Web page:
How Bart and hapless Homer became overnight millionaires

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BART SIMPSON is a girl. And now he's a very well-paid girl. The cast of actors who do the voices for the hit cartoon comedy The Simpsons yesterday negotiated themselves new $50,000 (pounds 30,000) per episode salaries and a $1m bonus.

This included Nancy Cartwright, the woman who plays Bart, and who tried, as star of the show, to negotiate herself a separate deal from the rest of the cast.

The cast of largely unknown actors, Dan Castellaneta (Homer), Julie Kavner (Marge) and Yeardley Smith (Lisa) at the centre of the show also got guarantees that their episode fees will go up by $10,000 every year until 2000.

Fox Television, which makes the show, had been threatening to replace the entire cast after they originally asked for pounds 150,000 per episode and a share of the profits from selling the show on around the world.

After weeks of stalemate James L Brooks - creator of the show - had to step in to force the cast and network to come to a deal in time for a new series to be filmed.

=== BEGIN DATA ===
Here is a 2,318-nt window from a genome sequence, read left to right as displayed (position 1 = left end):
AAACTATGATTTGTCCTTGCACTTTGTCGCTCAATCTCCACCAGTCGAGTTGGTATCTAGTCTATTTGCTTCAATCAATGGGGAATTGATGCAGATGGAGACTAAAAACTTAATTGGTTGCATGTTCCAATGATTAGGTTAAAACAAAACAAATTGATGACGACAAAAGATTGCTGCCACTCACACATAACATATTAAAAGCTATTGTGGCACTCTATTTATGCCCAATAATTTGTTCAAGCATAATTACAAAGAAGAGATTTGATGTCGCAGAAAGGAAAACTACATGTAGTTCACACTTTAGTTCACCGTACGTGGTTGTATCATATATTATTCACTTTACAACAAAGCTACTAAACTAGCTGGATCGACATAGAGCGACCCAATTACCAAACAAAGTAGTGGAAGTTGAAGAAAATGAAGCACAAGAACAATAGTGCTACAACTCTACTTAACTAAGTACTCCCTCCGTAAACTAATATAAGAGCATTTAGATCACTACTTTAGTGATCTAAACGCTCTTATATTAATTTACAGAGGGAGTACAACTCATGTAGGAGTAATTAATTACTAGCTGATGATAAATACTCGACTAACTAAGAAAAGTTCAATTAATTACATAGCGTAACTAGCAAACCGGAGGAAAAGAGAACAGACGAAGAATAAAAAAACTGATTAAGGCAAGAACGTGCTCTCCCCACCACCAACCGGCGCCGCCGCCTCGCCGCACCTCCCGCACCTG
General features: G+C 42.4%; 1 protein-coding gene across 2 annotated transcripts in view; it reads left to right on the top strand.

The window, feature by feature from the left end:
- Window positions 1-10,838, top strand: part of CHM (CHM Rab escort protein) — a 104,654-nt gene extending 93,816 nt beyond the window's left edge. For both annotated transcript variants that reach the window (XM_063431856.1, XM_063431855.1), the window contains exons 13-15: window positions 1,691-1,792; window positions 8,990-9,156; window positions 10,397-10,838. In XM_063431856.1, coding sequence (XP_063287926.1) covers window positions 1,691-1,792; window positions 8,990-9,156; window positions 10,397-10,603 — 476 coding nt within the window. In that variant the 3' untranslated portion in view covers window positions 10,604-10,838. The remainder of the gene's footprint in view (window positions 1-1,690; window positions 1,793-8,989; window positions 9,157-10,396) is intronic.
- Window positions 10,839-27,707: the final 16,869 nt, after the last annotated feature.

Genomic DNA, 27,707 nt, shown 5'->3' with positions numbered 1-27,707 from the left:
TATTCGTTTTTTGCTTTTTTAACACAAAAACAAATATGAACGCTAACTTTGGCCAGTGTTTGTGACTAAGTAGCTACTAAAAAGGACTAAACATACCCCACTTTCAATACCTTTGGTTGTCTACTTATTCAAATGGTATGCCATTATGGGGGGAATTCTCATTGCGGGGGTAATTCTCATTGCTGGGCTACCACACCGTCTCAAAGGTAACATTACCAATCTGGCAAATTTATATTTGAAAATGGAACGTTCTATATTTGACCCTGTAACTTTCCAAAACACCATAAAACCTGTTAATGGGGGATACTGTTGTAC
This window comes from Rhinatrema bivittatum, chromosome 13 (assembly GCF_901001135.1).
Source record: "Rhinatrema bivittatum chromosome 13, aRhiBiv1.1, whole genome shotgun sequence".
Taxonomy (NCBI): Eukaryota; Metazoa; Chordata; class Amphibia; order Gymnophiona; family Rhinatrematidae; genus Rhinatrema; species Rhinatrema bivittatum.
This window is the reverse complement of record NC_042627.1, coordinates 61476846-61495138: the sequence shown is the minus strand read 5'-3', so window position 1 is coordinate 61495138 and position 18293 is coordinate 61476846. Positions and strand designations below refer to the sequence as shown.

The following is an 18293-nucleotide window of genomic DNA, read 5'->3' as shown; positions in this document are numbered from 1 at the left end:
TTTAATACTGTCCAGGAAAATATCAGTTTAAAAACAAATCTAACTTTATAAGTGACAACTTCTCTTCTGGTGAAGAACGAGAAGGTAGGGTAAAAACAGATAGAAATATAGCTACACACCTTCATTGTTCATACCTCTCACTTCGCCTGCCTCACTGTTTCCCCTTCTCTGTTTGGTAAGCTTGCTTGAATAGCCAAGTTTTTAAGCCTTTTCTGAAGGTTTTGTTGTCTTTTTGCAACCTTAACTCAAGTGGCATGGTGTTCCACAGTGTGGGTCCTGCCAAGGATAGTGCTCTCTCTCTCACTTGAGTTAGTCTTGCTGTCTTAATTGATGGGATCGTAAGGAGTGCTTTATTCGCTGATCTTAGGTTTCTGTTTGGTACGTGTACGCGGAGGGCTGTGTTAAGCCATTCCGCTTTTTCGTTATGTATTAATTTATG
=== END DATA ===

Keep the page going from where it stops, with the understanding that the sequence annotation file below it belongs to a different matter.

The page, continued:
The cast members had claimed that their original fees of $25,000 (pounds 15,000) an episode meant that they had been missing out on the bonanza from world- wide Simpsons merchandise and programme sales since the show started in 1989.

Fox is known to have taken a hard line in an effort to keep down the actors' fees across its schedule - the voices on King of the Hill, which is shown on Channel 4, get paid just $5,000 (pounds 3,000) an episode.

Inflation of actors' salaries has been a big issue for the American networks since it was revealed that NBC offered the comedian Jerry Seinfeld $100m to do more series of his eponymous sit-com.

Last year the rest of the Seinfeld cast rebelled and insisted on seeing their salaries rise. Seinfeld, along with with ER and Friends, produced an NBC schedule for Thursday nights which makes the network $200m a year in advertising.

In the United Kingdom The Simpsons cartoon is one of BBC2's highest rating shows - regularly getting 5 million viewers - and is also a centrepiece in the schedule of Fox's UK sister station BSkyB.

Although the cast of The Simpson is known only by the actors' voices the show has succeeded in attracting a stunning array of guest stars, including Elizabeth Taylor, the surviving Beatles Paul McCartney, George Harrison and Ringo Starr, the entire cast of Cheers and Hollywood stars such as Danny de Vito and Dustin Hoffman.